I recently discovered a blog post and postcard image by the North Carolina Room at our Bert King designed Pack Library downtown. So much fun to have discovered this! The building was originally designed by local architect Tony Lord who designed our newspaper building across from the Grove Arcade. I won’t steel the thunder away from the Library’s post, but allow you to go and read the details there yourself. Enjoy! Troy
Category Archives: Commercial
As one of the first buildings on UNCA’s new location built on former farm land, Phillips Hall is the University’s main administration building. Phillips Halls was completed in 1961 having been designed local architects SIX ASSOCIATES. In 1970 the building was officially named in honor of Robert F. Phillips, a member of the UNCA Board of Governors and the Asheville-Biltmore College Board of Trustees.
Phillips Hall, which features a breezeway connecting two wings, currently houses the administrative offices of the Chancellor and the vice chancellors for Academic Affairs, Administration, Finance and Human Resources.
A special thinks to Kevan from Asheville By Foot for my personal tour of UNCA and helping gather information on the campus. Cheers! Troy
We were revisiting the design of the new Asheville Middle School today. We think this is an exciting project for Asheville and love the progressive nature of the design and looking forward to a tour of the construction when it gets further along. This is the latest progress photo.
Here is a bit about the project from the architecture firm Clark Nexsen: Clark Nexsen is providing design services for a new facility for Asheville Middle School on the existing middle school site. During advanced planning, the program was developed through a series of meetings and workshops held by the design team with the Asheville City School and Asheville Middle School administrations, as well as the affiliated faculty, students, and community user groups. This collaboration served to verify their current and future needs. The program is designed for a 1,000-student capacity, anticipating future growth. Asheville City Schools does not have an off-site location for the middle school while a new building is under construction. The existing middle school and outdoor athletic facilities will remain operational and secure during construction.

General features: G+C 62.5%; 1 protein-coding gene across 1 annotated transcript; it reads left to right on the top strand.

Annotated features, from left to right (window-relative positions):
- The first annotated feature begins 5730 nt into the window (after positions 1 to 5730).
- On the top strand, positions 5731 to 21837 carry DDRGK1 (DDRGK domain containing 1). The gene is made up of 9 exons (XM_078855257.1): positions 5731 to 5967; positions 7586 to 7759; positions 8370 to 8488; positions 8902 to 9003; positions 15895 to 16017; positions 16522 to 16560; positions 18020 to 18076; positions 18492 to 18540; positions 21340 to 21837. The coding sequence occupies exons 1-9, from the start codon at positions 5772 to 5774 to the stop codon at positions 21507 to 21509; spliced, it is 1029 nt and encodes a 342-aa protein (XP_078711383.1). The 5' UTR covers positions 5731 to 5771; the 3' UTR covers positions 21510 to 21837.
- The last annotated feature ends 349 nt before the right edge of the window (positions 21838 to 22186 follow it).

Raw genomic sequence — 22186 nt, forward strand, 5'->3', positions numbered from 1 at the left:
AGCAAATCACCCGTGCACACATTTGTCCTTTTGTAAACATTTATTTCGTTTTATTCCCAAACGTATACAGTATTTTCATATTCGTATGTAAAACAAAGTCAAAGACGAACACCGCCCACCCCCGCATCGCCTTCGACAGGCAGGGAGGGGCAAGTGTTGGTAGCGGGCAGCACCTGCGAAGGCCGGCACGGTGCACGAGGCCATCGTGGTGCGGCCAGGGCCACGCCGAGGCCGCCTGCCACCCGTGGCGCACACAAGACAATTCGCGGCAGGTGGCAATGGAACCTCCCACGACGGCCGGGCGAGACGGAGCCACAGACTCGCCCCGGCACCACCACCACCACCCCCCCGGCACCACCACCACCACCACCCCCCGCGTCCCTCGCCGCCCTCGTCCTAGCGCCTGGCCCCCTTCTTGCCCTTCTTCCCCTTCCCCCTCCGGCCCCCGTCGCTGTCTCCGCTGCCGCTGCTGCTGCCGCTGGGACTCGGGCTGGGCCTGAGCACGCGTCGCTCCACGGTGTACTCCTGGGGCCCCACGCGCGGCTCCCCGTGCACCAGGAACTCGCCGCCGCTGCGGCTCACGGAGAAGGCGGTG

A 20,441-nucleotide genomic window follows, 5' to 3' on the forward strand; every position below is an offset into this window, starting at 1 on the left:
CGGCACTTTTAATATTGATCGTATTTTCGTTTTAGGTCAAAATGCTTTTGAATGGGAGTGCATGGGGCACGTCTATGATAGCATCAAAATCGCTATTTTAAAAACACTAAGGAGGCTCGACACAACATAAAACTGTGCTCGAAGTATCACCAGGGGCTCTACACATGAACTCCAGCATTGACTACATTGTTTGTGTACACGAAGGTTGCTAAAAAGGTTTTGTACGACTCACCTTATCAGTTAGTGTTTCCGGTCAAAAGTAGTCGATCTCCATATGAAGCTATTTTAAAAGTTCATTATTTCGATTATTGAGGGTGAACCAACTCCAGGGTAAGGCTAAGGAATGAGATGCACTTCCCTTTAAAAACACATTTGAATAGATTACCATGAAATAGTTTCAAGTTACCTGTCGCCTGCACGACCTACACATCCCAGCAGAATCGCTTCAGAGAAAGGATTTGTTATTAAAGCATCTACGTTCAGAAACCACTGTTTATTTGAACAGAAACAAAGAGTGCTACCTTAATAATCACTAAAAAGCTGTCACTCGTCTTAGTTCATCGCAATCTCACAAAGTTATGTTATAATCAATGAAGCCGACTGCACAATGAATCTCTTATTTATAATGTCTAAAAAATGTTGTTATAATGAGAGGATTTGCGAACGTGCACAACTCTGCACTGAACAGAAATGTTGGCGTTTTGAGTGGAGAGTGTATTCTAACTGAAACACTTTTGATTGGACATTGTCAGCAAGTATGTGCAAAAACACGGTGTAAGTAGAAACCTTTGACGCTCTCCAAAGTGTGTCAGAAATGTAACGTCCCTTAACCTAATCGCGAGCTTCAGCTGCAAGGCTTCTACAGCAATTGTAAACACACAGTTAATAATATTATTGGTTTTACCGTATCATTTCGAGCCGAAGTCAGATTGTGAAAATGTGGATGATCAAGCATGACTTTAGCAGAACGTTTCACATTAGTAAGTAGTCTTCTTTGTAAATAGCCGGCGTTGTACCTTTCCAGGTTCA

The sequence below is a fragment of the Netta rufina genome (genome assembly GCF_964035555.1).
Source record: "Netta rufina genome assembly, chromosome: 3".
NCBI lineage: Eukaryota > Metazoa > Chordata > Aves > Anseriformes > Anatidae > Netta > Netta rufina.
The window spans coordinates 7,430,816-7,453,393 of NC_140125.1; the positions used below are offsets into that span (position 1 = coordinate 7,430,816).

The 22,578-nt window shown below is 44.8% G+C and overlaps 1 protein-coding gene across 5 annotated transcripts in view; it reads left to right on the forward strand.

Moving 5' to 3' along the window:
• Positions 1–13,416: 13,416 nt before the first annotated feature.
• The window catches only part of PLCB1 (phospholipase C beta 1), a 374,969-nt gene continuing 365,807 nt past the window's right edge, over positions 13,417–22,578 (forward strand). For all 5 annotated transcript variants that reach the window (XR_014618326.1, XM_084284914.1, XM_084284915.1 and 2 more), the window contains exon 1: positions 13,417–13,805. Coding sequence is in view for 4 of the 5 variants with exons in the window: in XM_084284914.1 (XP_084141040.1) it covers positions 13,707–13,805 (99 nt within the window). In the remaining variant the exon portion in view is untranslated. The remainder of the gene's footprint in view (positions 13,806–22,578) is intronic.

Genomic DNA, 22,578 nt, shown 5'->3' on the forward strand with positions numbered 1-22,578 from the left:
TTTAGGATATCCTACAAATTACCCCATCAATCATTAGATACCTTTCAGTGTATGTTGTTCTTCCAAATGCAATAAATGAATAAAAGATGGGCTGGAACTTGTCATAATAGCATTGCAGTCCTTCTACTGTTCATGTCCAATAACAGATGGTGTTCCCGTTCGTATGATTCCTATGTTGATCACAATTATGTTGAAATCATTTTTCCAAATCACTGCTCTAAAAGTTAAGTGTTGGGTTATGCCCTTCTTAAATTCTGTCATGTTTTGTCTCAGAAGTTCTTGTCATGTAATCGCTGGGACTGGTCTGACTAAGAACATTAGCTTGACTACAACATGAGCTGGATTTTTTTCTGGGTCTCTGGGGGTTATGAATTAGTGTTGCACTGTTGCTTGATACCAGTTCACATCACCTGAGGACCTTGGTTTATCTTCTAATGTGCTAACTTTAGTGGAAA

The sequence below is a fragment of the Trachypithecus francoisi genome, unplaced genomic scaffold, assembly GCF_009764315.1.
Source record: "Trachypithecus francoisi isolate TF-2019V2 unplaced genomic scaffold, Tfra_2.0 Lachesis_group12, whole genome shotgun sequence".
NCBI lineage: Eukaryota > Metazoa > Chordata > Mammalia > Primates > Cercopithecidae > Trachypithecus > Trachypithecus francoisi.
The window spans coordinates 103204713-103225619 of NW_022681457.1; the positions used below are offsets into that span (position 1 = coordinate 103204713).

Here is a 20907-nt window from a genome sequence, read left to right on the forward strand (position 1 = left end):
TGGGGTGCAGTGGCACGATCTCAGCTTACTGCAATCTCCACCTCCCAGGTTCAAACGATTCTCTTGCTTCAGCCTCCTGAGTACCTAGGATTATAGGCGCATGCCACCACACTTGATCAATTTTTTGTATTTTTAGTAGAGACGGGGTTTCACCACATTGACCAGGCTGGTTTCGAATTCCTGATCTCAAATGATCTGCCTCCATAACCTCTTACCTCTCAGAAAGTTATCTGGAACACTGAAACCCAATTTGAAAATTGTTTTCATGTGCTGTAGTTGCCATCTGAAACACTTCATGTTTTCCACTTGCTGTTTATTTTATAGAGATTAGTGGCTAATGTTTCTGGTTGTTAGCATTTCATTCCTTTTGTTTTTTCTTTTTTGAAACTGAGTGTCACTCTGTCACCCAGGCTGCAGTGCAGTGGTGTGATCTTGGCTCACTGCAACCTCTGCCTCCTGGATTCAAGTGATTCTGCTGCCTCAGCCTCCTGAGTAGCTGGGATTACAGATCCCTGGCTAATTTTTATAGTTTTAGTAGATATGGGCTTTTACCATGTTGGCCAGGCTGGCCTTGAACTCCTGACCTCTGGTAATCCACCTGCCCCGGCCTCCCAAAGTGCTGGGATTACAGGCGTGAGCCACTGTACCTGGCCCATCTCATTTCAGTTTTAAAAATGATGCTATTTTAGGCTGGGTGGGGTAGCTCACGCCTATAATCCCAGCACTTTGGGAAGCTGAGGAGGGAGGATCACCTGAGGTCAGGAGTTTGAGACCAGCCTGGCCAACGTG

Reviewing the design work for Asheville’s Middle School brought up memories for me when my own Clifty Creek Middle School in Columbus, Indiana was replaced by a new one designed by architect Richard Meier shown below.
While visiting the River Arts District, Kelly and I stopped to visit the site of the future Smokey Park Supper Club. Being the container enthusiasts we are — we thought the layout of the 19 shipping containers creates a layered theatrical experience that plays well to the river and lawn in-between. The venue, dreamed up by Matt Logan and Kristie Quinn of 5 Walnut, is due to open sometime this year. We may just start camping out now to be first in line. Cheers! Troy
Yesterday, I was invited to tour Biz611 in Hendersonville with Architect Ken Gaylord, a fellow AIA member. It is a newly opened office building in downtown Hendersonville that was designed to house selected, start up technical companies. The owner/developer of this small office building was very focused on green design and that it be evident throughout the building. Ken and his team were brought in to make his vision reality in this industrialized modern construction.
The facade was veneered with bricks retained from buildings torn down from the site. Also, it incorporates living walls with plants as shown above. The South wall incorporates a shade structure that simultaneously harnesses solar energy. The interior consisted of recycled walls from a bank in Charleston along with reclaimed glass, wood and even railings used to cover water retention areas externally. For an expanded photographic tour of this building click here.